I am going to be blunt about recalling Senators.

This specific bad idea is courtesy of Hot Air: apparently people want to recall Marco Rubio (:shaking head: I told you guys, no Senators.  I did!) over immigration.  This is the checklist that you have to go through, to recall Marco Rubio:

  1. Pass a Constitutional amendment in Congress that would permit states to recall federal legislators.  ANYBODY WHO IS TELLING YOU THAT THIS IS NOT A NECESSARY STEP IS EITHER WRONG, OR PERNICIOUS.  You will be able to tell which by whether or not that person is asking for your credit card number.
  2. Have that Constitutional amendment get ratified by the states.
  3. Pass legislation in Florida that would give the state the ability to recall federal legislators.
  4. Start a recall on Marco Rubio.
  5. Have it succeed.
  6. Win the resulting recall election.

Congratulations! It’s 2030.  While people were trying to do all of that, Marco Rubio served two full terms as Senator, then quit to run for Florida Governor in 2026. In fact, he signed that very legislation mentioned in #3, with a wry chuckle and a hearty thank-you for all the Republicans that jumped through hoops to do this instead of, I don’t know, actually finding a suitable replacement for Rubio in the 2016 and 2022 Senatorial elections.

I personally am not overly upset that Marco Rubio is a politician, and that politicians lie.  Neither am I upset that people want to hold him accountable for that.  What does upset me is when people want to take shortcuts and call it “activism.”  There is no practical substitute for the established process; if we had one, it’d probably be the established process. So if you want to get rid of a politician, you’re just going to have to do it the hard way.

Sorry about that.

Moe Lane

7 thoughts on “I am going to be blunt about recalling Senators.”

  1. I hate recalls. I don’t support them. At all.
    I’m also still very supportive of Marco Rubio and will vote for him again.

  2. I’d probably take a different tack on this, to (potentially) avoid constitutional problems. I’d try and get a law passed that would allow someone to be declared ineligible to run, going forward. This _should_ be constitutional, while the constitution sets some minimum eligibility requirements, it explicitly lets the states determine the ‘time, place, and manner of holding elections’, which this would seem to fall under.

    That would let Senators know they have their entire term, but if they tick off their constituency enough at any one time during the six years, they might be done.

    I’m not saying I’d do this to Rubio – he hasn’t gone quite that far yet, for me anyways, if I was in Florida. But I do think that he should be primaried, and that the ‘lying liar who lied to you’ commercials would absolutely be appropriate.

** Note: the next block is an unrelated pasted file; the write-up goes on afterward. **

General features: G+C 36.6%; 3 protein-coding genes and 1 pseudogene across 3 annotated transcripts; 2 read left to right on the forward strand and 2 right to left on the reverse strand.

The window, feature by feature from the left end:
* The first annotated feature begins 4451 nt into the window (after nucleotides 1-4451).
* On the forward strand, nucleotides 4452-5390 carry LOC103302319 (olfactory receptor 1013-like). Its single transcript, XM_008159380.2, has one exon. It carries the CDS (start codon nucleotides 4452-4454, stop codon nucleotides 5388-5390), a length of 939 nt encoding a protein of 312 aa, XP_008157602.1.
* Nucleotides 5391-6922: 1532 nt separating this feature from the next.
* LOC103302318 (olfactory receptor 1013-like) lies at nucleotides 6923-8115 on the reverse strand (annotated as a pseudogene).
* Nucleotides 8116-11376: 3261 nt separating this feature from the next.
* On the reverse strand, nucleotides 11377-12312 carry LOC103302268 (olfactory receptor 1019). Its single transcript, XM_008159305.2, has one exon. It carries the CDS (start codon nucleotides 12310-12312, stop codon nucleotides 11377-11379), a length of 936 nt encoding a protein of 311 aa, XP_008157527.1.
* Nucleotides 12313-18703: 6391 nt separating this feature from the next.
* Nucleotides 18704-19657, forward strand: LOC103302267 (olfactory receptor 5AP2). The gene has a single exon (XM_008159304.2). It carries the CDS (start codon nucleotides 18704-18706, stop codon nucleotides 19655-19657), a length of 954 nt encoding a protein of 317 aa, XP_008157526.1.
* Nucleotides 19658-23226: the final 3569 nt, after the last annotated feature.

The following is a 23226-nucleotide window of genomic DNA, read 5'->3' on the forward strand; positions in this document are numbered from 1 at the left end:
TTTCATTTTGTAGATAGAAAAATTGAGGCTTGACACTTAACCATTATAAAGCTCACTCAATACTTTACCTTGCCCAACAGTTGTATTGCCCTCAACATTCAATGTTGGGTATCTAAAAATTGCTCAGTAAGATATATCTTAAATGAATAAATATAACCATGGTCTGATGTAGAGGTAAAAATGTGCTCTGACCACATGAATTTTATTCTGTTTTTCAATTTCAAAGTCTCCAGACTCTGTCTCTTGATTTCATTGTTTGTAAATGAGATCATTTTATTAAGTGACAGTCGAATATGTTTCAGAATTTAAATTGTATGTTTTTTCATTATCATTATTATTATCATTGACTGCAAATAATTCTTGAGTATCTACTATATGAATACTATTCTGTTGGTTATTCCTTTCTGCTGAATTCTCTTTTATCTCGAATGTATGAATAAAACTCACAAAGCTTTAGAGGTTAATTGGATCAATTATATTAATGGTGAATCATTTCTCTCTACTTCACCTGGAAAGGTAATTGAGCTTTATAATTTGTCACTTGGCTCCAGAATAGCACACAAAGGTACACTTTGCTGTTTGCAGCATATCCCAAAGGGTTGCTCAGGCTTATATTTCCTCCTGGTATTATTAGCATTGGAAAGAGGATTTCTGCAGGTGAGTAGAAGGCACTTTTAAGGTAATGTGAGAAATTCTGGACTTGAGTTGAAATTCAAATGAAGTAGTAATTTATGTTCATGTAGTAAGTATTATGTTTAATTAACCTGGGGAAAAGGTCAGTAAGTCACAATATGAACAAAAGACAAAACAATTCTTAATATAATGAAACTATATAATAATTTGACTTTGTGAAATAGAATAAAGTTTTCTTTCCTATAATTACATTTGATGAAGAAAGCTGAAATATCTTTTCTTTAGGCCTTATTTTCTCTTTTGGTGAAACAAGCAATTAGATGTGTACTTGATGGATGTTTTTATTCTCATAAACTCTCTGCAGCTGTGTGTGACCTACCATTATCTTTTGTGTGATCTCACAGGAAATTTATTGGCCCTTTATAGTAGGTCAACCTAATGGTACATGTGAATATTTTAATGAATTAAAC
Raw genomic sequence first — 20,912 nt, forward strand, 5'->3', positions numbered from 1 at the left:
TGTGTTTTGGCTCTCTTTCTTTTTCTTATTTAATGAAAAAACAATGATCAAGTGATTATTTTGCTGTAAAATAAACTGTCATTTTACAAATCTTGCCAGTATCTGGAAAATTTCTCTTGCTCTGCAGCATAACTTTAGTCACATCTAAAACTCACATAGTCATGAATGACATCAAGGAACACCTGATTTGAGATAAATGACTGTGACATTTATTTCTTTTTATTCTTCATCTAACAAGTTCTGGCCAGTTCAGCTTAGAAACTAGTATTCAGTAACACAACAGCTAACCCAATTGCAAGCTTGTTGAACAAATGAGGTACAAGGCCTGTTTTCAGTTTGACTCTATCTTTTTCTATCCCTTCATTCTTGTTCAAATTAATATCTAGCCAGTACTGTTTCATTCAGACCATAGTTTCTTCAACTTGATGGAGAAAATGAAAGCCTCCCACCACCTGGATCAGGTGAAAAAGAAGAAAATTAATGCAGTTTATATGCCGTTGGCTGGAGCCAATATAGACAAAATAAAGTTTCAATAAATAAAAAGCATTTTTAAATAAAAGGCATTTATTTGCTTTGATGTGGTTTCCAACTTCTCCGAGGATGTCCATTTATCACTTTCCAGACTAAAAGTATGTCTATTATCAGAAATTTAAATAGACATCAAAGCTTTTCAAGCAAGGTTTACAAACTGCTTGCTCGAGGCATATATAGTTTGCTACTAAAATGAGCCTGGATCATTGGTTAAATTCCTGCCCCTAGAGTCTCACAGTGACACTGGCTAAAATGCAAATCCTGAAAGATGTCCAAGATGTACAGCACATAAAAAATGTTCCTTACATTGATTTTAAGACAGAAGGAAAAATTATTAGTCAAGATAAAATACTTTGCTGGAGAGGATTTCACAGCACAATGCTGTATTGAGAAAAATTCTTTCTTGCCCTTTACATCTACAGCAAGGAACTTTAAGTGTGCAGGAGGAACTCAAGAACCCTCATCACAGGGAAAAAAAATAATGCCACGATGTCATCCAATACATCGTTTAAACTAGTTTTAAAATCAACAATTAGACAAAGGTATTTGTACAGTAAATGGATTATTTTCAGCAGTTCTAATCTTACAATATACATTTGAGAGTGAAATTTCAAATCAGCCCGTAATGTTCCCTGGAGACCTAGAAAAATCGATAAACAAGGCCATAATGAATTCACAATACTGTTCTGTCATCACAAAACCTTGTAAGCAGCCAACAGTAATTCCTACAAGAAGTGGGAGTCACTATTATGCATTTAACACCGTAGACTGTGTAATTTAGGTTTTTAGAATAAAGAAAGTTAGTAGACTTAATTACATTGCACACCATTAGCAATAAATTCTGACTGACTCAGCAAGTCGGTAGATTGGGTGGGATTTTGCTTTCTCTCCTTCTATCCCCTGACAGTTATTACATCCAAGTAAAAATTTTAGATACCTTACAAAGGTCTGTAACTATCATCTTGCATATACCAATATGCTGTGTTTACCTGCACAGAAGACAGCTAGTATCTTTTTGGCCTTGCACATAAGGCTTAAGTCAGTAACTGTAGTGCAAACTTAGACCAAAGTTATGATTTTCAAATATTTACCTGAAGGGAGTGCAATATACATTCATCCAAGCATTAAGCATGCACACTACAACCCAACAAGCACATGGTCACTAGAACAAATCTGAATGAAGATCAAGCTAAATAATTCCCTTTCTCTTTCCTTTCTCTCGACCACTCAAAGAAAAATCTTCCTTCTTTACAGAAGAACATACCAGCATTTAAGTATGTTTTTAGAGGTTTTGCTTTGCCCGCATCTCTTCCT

3. Well, I am quite supportive of recalls at both the state and federal levels. In fact, I believe there’s already one scheduled for Sen. Rubio. It’s called the 2016 primary election.
    That is why we have primary and general elections, right? To bring back people that we no longer want representing us and replace them with new people? See…so it’s just like a recall. In fact, that’s what it is.
    Oh, you meant there were people who wanted to do that now? Well. I can see that there’s no shortage of snowflakes in the Republican Party either.

  4. Meh. Rubio appears to have decided his ethnicity means more to him than his citizenship. I don’t think he should be in office at all.

  5. forget the recall bluster. Rubio had planned to to be the Republican/Tea Party, standard bearer of the future. He wanted and expected the nomination for the next presidential race. When we deny him these things, he will have gotten his, that is all that needs to be done.

    Good intentions, occasional pats on the back from the MSM and Democrats will help him in some ways, he will be invited to the “right” Georgetown parties, he will get a perma-seat on the Sunday Talk Shows. Good for him.

    What he will not get is a sufficient number of Republicans to vote for him in the primaries. So he will not be our candidate for president. He took a gamble; one that he likely believed he had to take. The gamble did not work, he had to jump through too many hoops, glad hand with Chuck SChumer and Reid, AND somehow convince us we are all wrong about things. That was a bridge too far, and why he will not be our party’s nominee for president.

  6. This, to me, shows a few things:

    A) The TP overreacted to Rubio, proclaiming him a conservative god and our next President over a few nice speeches. He wasn’t vetted and he didn’t have experience, but it didn’t matter…he was pretty, he talked good, he said the right things. (sound familiar?)

    B) Rubio either was confident we would never push him from the lofty perch we’d set him on, or truly felt strongly that a bipartisan approach on immigration was the way to go.

    C) As soon as he showed a sign of being “less than pure”, the same people who worshiped him turned on him. There was very little attempt to hear his side – he was proclaimed a nobody as fast as he’d been called god.

    D) Rubio has likely seen the light. Why be a Tea Party conservative under these circumstances?

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